Gente de Bien (2014)

Gente de Bien

Building relationships across the class divide, Franco Lolli’s Gente de Bien turns into an unexpectedly moving portrait of father and son bonding.

Dreams Of A Life

by Mark Wilshin

Gente de Bien

CAUTION: Here be spoilers

There’s something of a trend going on in South America, with its cinematic sub-genre of upstairs-downstairs relationships between rich and poor. First there was Sebastián Silva’s The Maid, and then more recently Anna Muylaert’s similarly themed The Second Mother and Benjamín Naishtat’s History of Fear, documenting the impossible divide between the classes. Neither is Franco Lolli’s Gente de Bien worlds away from that other South American staple – the dream of emigrating to the land of opportunity north of the border – as Eric is shipped off to his estranged father when his mother leaves Colombia for a better life. But despite its familiar premise, with its portrait of an uprooted young boy finding his place in the world, Gente de Bien makes for a moving metaphor of socio-economic equality.

When his mother leaves the country, Eric (Brayan Santamarià) and his dog Lupe go to live with his father Gabriel (Carlos Fernando Perez). Working as a handyman and living on the breadline, Gabriel can barely afford to take care of Eric, squeezing his son into his room in a boarding house and hoping to borrow enough money from his sister to get a new place. But no-one has it easy here, except his well-to-do employer Maria Isabel (Alejandra Borrero) who, refusing to acknowledge any class distinction, encourages Eric to play with her son Francisco – treating him like one of the family, letting him play their Wii and giving him Francisco’s outgrown hand-me-downs. It’s a trust that’s hard won and honest, as Eric steals money from Maria Isabel’s purse. But she’s also fundamentally maternal, forgiving and persistent – inviting Gabriel and Eric to spend Christmas with her family upstate and even to look after Eric while Gabriel finds his feet – a generous gesture that backfires as the divide comes even more sharply into focus.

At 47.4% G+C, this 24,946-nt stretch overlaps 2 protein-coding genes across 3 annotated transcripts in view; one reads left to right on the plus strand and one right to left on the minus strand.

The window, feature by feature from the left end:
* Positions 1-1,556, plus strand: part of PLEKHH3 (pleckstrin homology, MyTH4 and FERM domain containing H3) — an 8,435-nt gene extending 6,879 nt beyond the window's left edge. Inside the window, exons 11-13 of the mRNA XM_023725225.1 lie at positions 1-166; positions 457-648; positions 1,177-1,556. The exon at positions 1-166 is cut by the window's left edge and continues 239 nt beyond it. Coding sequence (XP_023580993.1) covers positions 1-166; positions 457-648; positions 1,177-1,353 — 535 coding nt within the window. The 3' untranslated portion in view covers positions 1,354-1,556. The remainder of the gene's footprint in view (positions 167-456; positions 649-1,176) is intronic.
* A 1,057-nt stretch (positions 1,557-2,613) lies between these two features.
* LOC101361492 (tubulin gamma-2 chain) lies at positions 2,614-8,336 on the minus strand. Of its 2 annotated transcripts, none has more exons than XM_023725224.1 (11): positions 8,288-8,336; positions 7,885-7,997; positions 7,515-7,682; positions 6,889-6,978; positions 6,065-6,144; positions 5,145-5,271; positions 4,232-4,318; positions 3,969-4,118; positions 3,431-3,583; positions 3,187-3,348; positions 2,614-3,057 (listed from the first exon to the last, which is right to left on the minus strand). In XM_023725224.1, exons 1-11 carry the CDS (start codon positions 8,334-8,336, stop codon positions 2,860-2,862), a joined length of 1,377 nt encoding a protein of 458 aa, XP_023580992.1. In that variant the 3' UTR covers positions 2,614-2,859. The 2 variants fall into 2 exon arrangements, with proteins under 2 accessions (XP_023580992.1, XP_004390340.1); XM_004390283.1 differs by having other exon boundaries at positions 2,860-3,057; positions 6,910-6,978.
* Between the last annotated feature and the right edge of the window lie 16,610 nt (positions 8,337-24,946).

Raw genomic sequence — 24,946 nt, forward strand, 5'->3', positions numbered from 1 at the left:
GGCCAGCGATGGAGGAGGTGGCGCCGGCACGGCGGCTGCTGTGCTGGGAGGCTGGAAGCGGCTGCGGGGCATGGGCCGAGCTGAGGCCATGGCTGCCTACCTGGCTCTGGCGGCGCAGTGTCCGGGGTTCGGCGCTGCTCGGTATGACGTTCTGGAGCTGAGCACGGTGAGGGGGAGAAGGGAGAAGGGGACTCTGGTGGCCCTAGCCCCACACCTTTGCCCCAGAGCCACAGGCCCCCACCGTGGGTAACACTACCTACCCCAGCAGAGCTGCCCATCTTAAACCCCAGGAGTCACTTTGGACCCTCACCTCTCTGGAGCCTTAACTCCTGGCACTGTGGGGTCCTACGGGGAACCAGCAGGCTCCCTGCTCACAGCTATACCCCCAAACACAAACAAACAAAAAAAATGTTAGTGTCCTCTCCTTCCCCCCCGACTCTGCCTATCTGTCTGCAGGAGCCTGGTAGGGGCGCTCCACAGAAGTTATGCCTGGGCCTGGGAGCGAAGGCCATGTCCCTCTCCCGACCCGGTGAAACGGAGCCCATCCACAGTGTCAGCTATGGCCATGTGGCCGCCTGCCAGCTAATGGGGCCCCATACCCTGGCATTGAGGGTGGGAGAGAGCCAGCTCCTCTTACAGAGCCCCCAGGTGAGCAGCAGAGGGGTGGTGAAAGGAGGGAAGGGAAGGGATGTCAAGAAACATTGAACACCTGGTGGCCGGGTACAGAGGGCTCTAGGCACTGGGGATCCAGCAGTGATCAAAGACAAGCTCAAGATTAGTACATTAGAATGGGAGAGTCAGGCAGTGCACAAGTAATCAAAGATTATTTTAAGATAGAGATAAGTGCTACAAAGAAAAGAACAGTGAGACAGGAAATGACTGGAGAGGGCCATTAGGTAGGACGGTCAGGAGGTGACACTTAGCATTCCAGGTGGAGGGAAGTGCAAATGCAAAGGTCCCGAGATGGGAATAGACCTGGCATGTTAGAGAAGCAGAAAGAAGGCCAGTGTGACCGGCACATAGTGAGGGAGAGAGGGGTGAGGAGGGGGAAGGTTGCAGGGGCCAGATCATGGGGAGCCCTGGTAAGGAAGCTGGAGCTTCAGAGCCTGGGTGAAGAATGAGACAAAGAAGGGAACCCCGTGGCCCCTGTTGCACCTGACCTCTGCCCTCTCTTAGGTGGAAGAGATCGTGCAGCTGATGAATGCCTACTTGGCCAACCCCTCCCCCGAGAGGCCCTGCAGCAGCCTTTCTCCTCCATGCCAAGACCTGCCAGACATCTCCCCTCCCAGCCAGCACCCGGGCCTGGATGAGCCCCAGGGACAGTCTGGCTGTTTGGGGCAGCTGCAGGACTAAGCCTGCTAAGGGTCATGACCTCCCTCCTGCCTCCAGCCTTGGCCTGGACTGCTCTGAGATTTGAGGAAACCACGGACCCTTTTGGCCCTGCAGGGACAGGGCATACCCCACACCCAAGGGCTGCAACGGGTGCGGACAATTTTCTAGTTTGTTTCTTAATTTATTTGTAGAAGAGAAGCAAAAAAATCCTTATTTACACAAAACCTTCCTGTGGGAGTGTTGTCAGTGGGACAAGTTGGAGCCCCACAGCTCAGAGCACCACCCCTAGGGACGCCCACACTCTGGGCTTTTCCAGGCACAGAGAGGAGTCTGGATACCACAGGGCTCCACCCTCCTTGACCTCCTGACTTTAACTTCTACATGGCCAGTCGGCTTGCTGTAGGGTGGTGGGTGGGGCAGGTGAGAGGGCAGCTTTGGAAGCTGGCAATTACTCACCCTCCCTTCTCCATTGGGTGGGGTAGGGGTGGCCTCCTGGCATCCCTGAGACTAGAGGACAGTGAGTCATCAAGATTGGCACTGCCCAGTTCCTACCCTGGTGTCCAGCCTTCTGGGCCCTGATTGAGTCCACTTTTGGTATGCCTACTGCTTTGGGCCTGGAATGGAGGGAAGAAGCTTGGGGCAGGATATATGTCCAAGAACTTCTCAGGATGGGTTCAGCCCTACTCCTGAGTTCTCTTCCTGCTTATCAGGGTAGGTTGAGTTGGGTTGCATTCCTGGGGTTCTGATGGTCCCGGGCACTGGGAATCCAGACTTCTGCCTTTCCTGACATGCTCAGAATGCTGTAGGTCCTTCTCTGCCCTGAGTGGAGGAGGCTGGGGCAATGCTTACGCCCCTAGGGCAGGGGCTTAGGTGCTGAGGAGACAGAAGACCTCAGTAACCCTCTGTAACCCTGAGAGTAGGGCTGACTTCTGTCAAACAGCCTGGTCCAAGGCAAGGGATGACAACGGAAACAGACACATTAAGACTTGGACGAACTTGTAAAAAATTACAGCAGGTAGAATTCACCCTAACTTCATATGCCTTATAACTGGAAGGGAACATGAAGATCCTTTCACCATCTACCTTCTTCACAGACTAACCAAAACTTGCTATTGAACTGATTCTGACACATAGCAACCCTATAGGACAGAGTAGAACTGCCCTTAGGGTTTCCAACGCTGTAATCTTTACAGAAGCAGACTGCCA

Meaning both Decent People and Wealthy People, Gente de Bien offers a strange hope in Lolli’s neorealist world that the upper classes might just offer a way out to those below them on the social scale. But with a chorus of onlooking (and silently disapproving) family members, her own under-enthusiastic and overprivileged children and a moody ten-year-old who resents being excluded by the other boys, Maria Isabel is alone in her attempts to nurture this desperately fragile status quo – desired by all but so easily thrown away with an angry word or a second thought. And driving Eric back to his dad on Christmas Eve, charity it seems is an impossible idyll – with Eric, after all he’s been through, unable to take the other boys’ taunts on the chin.

So it’s with a strange about-turn that Lolli’s Gente de Bien most unexpectedly ends – with Eric and Gabriel together for Christmas, but nursing their dog Lupe as it’s put to sleep. With class conflict left behind on the outskirts of Bogota, Gente de Bien undergoes a final-reel reinvention, as it metamorphoses into a film about fathers and sons. It’s a moment of paternal closeness delicately captured by Óscar Durán’s dusky cinematography. And yet it’s overshadowed by a dead dog, for it’s impossible not to view the lifeless hound as a metaphor; a lost innocence, a now forgotten link to the past or the hope for a better life now put down. Perhaps like Lupe, the family one ends up with is nothing more than a matter of chance – a dog-eared destiny that neither social climbing nor philanthropy can better.

The debut feature of FEMIS graduate Franco Lolli, Gente de Bien is every French producer’s dream; a moody social realist drama exploring the well-intentioned blunders and irreconcilable differences between rich and poor. Like Anna Muylaert’s The Second Mother, it’s the younger generation that fail to grasp those deeply entrenched positions between the classes, waltzing into the houses and families of the wealthy with an egalitarian sense of entitlement, while the older generation negotiates antiquated notions of dignity and pride. But armed with a beautifully real script, Gente de Bien provides an honest look at a life of being passed from pillar to post, with its outbursts of aggression, jealousy and depression. As well as a nuanced view of the impossible decisions facing impoverished parents and the awkward complexity of charity.

Gente de Bien is released on 17th April 2015 in the UK